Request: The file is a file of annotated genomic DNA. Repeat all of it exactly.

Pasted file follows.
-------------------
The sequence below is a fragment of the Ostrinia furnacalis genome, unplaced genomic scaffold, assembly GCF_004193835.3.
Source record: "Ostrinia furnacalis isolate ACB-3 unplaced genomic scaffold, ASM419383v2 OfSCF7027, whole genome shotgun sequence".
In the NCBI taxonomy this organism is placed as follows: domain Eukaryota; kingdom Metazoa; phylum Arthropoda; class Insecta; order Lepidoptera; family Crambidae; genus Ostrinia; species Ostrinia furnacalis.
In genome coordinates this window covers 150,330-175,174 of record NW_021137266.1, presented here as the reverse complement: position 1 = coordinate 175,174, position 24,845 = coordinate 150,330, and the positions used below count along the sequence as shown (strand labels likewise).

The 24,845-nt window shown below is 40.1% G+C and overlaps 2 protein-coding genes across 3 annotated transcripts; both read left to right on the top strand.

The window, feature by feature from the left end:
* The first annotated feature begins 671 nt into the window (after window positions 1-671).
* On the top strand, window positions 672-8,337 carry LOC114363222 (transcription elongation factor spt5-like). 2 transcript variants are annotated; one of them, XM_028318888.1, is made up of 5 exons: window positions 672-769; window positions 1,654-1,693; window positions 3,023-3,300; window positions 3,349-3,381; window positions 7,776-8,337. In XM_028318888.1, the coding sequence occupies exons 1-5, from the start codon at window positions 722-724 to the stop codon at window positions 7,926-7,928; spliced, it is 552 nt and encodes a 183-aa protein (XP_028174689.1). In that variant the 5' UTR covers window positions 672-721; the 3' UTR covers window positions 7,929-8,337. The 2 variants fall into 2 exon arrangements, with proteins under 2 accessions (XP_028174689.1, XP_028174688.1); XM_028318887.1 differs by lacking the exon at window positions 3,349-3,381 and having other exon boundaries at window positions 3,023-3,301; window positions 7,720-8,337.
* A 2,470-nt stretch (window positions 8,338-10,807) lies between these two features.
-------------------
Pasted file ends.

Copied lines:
The sequence below is a fragment of the Ostrinia furnacalis genome, unplaced genomic scaffold, assembly GCF_004193835.3.
Source record: "Ostrinia furnacalis isolate ACB-3 unplaced genomic scaffold, ASM419383v2 OfSCF7027, whole genome shotgun sequence".
In the NCBI taxonomy this organism is placed as follows: domain Eukaryota; kingdom Metazoa; phylum Arthropoda; class Insecta; order Lepidoptera; family Crambidae; genus Ostrinia; species Ostrinia furnacalis.
In genome coordinates this window covers 150,330-175,174 of record NW_021137266.1, presented here as the reverse complement: position 1 = coordinate 175,174, position 24,845 = coordinate 150,330, and the positions used below count along the sequence as shown (strand labels likewise).

The 24,845-nt window shown below is 40.1% G+C and overlaps 2 protein-coding genes across 3 annotated transcripts; both read left to right on the top strand.

The window, feature by feature from the left end:
* The first annotated feature begins 671 nt into the window (after window positions 1-671).
* On the top strand, window positions 672-8,337 carry LOC114363222 (transcription elongation factor spt5-like). 2 transcript variants are annotated; one of them, XM_028318888.1, is made up of 5 exons: window positions 672-769; window positions 1,654-1,693; window positions 3,023-3,300; window positions 3,349-3,381; window positions 7,776-8,337. In XM_028318888.1, the coding sequence occupies exons 1-5, from the start codon at window positions 722-724 to the stop codon at window positions 7,926-7,928; spliced, it is 552 nt and encodes a 183-aa protein (XP_028174689.1). In that variant the 5' UTR covers window positions 672-721; the 3' UTR covers window positions 7,929-8,337. The 2 variants fall into 2 exon arrangements, with proteins under 2 accessions (XP_028174689.1, XP_028174688.1); XM_028318887.1 differs by lacking the exon at window positions 3,349-3,381 and having other exon boundaries at window positions 3,023-3,301; window positions 7,720-8,337.
* A 2,470-nt stretch (window positions 8,338-10,807) lies between these two features.